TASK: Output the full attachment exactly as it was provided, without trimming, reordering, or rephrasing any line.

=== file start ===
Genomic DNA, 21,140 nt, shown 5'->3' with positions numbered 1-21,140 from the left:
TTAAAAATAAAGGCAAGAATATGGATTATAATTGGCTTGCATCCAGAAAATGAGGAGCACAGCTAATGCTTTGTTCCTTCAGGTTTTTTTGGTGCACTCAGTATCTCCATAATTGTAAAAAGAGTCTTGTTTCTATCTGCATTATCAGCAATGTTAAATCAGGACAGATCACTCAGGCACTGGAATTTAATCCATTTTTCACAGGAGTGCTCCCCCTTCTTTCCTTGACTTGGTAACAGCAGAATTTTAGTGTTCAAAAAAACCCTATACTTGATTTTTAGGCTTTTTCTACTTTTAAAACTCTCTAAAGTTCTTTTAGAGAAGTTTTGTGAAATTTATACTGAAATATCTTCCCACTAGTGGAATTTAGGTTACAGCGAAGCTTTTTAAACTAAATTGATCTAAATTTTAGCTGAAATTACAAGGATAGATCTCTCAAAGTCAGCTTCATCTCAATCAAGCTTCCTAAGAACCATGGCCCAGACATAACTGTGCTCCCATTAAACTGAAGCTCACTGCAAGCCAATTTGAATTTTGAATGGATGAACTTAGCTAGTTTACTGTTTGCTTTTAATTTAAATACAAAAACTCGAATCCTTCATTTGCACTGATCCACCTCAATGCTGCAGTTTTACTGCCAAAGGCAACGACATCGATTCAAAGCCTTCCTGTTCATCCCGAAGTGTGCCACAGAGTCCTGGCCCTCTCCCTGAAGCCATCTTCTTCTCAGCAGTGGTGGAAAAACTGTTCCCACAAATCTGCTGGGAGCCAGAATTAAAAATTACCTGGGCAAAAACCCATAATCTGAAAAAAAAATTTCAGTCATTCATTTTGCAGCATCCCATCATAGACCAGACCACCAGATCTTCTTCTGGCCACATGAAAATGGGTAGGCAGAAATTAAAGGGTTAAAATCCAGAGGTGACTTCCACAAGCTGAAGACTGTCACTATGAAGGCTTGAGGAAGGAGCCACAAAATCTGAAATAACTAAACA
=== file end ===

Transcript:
Genomic DNA, 21,140 nt, shown 5'->3' with positions numbered 1-21,140 from the left:
TTAAAAATAAAGGCAAGAATATGGATTATAATTGGCTTGCATCCAGAAAATGAGGAGCACAGCTAATGCTTTGTTCCTTCAGGTTTTTTTGGTGCACTCAGTATCTCCATAATTGTAAAAAGAGTCTTGTTTCTATCTGCATTATCAGCAATGTTAAATCAGGACAGATCACTCAGGCACTGGAATTTAATCCATTTTTCACAGGAGTGCTCCCCCTTCTTTCCTTGACTTGGTAACAGCAGAATTTTAGTGTTCAAAAAAACCCTATACTTGATTTTTAGGCTTTTTCTACTTTTAAAACTCTCTAAAGTTCTTTTAGAGAAGTTTTGTGAAATTTATACTGAAATATCTTCCCACTAGTGGAATTTAGGTTACAGCGAAGCTTTTTAAACTAAATTGATCTAAATTTTAGCTGAAATTACAAGGATAGATCTCTCAAAGTCAGCTTCATCTCAATCAAGCTTCCTAAGAACCATGGCCCAGACATAACTGTGCTCCCATTAAACTGAAGCTCACTGCAAGCCAATTTGAATTTTGAATGGATGAACTTAGCTAGTTTACTGTTTGCTTTTAATTTAAATACAAAAACTCGAATCCTTCATTTGCACTGATCCACCTCAATGCTGCAGTTTTACTGCCAAAGGCAACGACATCGATTCAAAGCCTTCCTGTTCATCCCGAAGTGTGCCACAGAGTCCTGGCCCTCTCCCTGAAGCCATCTTCTTCTCAGCAGTGGTGGAAAAACTGTTCCCACAAATCTGCTGGGAGCCAGAATTAAAAATTACCTGGGCAAAAACCCATAATCTGAAAAAAAAATTTCAGTCATTCATTTTGCAGCATCCCATCATAGACCAGACCACCAGATCTTCTTCTGGCCACATGAAAATGGGTAGGCAGAAATTAAAGGGTTAAAATCCAGAGGTGACTTCCACAAGCTGAAGACTGTCACTATGAAGGCTTGAGGAAGGAGCCACAAAATCTGAAATAACTAAACA